Prostate Biopsy Processing

An Innovative Model for Reducing Cost, Decreasing Test Time, and Improving Diagnostic Material

Paari Murugan, MD; Dip Shukla; Jennifer Morocho, HTL; Deanne Smith, PA; Drew Sciacca, PA; Meghan Pickard, PA; Michelle Wahlsten, HTL; Ashley Gunderson, HTL; Badrinath Konety, MD; Mahmoud A. Khalifa, MD; Christopher Warlick, MD


Am J Clin Pathol. 2019;152(6):757-765. 

In This Article


The use of the MC allowed an organized, multiplexed processing of prostate needle biopsy specimens. It eliminated tissue manipulation and handling, a staple of the standard protocol, thereby limiting tissue fragmentation and loss. Nonlinear fragmentation was entirely absent with the MCP due to the cores being held linear, constrained, and separate in their designated grooves. In contrast, the SP produced a mean of 2.19 (interquartile range [IQR], 0–4) nonlinear fragments per biopsy core (P = .0001). Linear fragmentation was noted with the MCP and was not significantly different from the SP (P = .32). The biopsy tissue core length increased from a SP mean of 74.25 mm (IQR, 65.5–81.5) to an MCP mean of 83.35 mm (IQR, 74.5–94), resulting in an average increase of 9.10 mm (P = .0001) per case. The cancer length increased by an average of 0.5 mm in the new processing method (P = .54). No significant difference in the number of cores with cancer or Gleason score was observed between the two methods Table 1. A comparison of tissue length and cancer length in benign and malignant cores between SP and MCP is depicted in Table 2.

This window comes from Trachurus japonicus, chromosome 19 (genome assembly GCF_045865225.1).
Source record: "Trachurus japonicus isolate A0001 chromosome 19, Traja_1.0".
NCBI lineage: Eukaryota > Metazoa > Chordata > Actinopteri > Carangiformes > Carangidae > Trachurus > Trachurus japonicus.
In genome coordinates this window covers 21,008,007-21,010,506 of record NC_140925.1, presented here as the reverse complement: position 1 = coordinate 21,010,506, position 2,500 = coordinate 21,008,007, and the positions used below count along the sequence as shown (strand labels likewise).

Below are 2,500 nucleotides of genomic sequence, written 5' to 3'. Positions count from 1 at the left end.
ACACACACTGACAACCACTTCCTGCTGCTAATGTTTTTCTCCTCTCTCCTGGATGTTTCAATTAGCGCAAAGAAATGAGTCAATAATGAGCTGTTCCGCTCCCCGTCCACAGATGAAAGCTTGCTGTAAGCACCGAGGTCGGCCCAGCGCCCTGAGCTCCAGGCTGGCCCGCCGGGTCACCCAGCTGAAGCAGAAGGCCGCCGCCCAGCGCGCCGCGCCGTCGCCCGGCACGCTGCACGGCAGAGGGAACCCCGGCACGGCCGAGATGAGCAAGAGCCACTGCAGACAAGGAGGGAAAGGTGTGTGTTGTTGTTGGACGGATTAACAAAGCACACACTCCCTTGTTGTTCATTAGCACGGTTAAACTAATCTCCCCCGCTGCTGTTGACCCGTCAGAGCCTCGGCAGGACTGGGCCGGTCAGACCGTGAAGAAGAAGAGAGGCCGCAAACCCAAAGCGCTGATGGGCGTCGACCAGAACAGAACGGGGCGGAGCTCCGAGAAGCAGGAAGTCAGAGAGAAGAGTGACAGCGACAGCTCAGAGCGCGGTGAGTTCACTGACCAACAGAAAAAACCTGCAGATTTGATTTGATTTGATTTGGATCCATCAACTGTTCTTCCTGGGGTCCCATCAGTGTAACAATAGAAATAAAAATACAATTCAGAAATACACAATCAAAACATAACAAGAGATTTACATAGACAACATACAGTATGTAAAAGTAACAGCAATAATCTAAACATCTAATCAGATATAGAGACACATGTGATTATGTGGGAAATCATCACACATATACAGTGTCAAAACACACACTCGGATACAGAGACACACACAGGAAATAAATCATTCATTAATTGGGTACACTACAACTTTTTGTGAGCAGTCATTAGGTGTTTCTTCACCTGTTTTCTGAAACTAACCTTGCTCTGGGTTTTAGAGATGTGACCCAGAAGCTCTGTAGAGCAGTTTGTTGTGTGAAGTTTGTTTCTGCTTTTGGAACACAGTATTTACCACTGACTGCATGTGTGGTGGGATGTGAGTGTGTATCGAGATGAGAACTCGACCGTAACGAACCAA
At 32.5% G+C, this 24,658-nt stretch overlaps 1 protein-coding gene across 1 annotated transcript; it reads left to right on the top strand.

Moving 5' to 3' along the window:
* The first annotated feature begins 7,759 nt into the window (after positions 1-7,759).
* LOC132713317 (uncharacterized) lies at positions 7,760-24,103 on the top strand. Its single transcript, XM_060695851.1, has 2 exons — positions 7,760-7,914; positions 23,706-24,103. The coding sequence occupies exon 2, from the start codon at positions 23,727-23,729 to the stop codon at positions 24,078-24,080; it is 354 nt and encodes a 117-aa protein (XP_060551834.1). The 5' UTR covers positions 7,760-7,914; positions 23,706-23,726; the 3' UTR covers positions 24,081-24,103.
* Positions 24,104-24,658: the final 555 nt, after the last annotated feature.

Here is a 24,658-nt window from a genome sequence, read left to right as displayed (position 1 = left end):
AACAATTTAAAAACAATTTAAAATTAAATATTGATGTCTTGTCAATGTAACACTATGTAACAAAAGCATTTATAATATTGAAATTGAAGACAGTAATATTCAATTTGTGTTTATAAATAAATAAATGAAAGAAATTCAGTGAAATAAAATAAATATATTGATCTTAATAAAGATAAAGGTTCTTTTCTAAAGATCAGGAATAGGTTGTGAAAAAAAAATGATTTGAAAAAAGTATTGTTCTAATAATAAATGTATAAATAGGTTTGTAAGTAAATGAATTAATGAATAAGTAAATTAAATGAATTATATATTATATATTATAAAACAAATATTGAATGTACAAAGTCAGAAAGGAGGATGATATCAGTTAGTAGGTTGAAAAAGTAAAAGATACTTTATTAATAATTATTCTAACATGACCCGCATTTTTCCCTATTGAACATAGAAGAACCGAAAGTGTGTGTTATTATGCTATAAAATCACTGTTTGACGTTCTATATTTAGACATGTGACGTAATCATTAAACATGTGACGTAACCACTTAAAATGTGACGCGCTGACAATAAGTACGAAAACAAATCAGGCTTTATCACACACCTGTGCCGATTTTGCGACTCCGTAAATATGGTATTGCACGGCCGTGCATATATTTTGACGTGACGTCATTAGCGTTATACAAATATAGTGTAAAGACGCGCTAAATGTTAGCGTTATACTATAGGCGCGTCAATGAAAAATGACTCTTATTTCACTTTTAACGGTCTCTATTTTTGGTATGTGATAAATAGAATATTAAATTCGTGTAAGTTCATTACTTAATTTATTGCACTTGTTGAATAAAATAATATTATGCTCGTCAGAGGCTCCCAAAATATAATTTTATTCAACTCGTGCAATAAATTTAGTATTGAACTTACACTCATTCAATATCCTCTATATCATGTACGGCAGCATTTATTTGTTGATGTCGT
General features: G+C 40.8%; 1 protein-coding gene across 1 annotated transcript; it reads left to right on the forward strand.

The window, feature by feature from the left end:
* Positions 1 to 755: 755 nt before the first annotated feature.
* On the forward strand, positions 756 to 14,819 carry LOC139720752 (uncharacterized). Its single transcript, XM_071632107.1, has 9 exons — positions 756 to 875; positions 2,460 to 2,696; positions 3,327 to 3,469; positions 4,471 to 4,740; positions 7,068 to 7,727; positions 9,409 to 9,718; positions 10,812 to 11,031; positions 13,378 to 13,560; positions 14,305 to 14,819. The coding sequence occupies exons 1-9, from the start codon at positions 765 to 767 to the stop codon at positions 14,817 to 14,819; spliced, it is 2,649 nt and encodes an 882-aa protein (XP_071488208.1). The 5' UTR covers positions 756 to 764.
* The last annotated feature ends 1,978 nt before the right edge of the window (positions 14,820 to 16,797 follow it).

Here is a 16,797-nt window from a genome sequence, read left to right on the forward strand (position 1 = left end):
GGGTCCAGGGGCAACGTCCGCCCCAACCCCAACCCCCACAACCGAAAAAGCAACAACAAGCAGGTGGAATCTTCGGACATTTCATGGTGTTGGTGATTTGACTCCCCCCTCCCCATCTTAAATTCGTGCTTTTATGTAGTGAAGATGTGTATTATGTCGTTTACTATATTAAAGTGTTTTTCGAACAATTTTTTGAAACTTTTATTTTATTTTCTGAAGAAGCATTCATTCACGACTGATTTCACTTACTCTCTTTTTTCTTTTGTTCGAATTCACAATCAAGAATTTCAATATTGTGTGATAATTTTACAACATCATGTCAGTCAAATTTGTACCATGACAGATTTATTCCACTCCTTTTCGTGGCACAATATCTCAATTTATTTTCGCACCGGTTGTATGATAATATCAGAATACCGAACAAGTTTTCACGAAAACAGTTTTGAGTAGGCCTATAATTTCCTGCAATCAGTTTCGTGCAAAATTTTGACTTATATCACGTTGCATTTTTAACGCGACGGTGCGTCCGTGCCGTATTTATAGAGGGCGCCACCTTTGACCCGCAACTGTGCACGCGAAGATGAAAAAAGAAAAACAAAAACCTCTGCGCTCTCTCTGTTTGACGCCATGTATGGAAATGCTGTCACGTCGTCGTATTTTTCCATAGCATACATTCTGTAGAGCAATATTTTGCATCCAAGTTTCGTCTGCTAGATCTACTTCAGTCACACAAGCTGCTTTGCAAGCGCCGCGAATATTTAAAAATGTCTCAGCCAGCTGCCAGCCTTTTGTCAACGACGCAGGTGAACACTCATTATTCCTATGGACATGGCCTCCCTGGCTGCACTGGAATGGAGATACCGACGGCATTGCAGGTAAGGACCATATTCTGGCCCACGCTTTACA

In addition to improvements in tissue quality, significant reductions in time required for tissue processing were also observed. A greater than fourfold reduction (P = .0001) in preanalytical time was observed using MCP. As expected, this improvement resulted from processing one tissue matrix compared with six individual tissue cores. Grossing time was reduced from a mean of 4.69 minutes (IQR, 4–5) to 1.02 minutes (IQR, 1–1) per case while embedding time was reduced from a mean of 6.25 minutes (IQR, 5.5–7) to 1.06 minutes (IQR, 1–1). In particular, a marked reduction, from a mean of 23.02 minutes (IQR, 19–27.5) to 6.23 minutes (IQR, 5–7), was noted in sectioning time. Furthermore, the organization of the cores in the MC reduced the slide microscopic examination time by 2.72 minutes per case (Table 1).

Use of the MCP was associated with an overall cost savings. A comparison of pathology assistant, histology technician, and pathologist time per case and material costs between the two protocols projected savings in excess of $10 per case Table 3 without including potential reduction in immunohistochemistry and processing reagents expenditure. The use of the MC also resulted in a sixfold reduction in storage space of tissue blocks and slides.